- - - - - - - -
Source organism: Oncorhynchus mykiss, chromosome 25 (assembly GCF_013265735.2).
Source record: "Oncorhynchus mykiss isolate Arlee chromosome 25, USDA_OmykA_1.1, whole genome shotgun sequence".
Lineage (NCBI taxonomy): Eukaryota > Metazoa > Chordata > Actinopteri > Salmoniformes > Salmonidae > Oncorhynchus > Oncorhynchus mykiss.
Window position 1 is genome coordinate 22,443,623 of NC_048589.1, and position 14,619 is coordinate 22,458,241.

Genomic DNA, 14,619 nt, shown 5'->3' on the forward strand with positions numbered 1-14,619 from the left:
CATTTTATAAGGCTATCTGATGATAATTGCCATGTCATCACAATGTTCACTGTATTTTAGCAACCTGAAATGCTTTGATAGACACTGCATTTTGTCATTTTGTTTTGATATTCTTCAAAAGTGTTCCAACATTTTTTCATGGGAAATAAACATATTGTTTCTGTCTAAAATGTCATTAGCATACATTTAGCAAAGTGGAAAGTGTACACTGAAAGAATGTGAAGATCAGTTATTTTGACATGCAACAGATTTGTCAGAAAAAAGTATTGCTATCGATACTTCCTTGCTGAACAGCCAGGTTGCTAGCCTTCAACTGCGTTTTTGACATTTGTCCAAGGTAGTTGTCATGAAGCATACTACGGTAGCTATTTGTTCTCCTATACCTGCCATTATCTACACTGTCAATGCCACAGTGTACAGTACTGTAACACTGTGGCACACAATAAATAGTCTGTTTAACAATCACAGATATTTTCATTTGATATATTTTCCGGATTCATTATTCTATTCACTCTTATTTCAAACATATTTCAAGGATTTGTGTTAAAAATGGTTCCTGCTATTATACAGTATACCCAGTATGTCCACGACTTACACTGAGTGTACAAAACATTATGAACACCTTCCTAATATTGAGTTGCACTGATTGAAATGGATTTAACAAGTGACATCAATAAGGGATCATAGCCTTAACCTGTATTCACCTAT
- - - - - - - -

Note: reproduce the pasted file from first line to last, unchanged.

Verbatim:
Source organism: Oncorhynchus mykiss, chromosome 25 (assembly GCF_013265735.2).
Source record: "Oncorhynchus mykiss isolate Arlee chromosome 25, USDA_OmykA_1.1, whole genome shotgun sequence".
Lineage (NCBI taxonomy): Eukaryota > Metazoa > Chordata > Actinopteri > Salmoniformes > Salmonidae > Oncorhynchus > Oncorhynchus mykiss.
Window position 1 is genome coordinate 22,443,623 of NC_048589.1, and position 14,619 is coordinate 22,458,241.

Genomic DNA, 14,619 nt, shown 5'->3' on the forward strand with positions numbered 1-14,619 from the left:
CATTTTATAAGGCTATCTGATGATAATTGCCATGTCATCACAATGTTCACTGTATTTTAGCAACCTGAAATGCTTTGATAGACACTGCATTTTGTCATTTTGTTTTGATATTCTTCAAAAGTGTTCCAACATTTTTTCATGGGAAATAAACATATTGTTTCTGTCTAAAATGTCATTAGCATACATTTAGCAAAGTGGAAAGTGTACACTGAAAGAATGTGAAGATCAGTTATTTTGACATGCAACAGATTTGTCAGAAAAAAGTATTGCTATCGATACTTCCTTGCTGAACAGCCAGGTTGCTAGCCTTCAACTGCGTTTTTGACATTTGTCCAAGGTAGTTGTCATGAAGCATACTACGGTAGCTATTTGTTCTCCTATACCTGCCATTATCTACACTGTCAATGCCACAGTGTACAGTACTGTAACACTGTGGCACACAATAAATAGTCTGTTTAACAATCACAGATATTTTCATTTGATATATTTTCCGGATTCATTATTCTATTCACTCTTATTTCAAACATATTTCAAGGATTTGTGTTAAAAATGGTTCCTGCTATTATACAGTATACCCAGTATGTCCACGACTTACACTGAGTGTACAAAACATTATGAACACCTTCCTAATATTGAGTTGCACTGATTGAAATGGATTTAACAAGTGACATCAATAAGGGATCATAGCCTTAACCTGTATTCACCTAT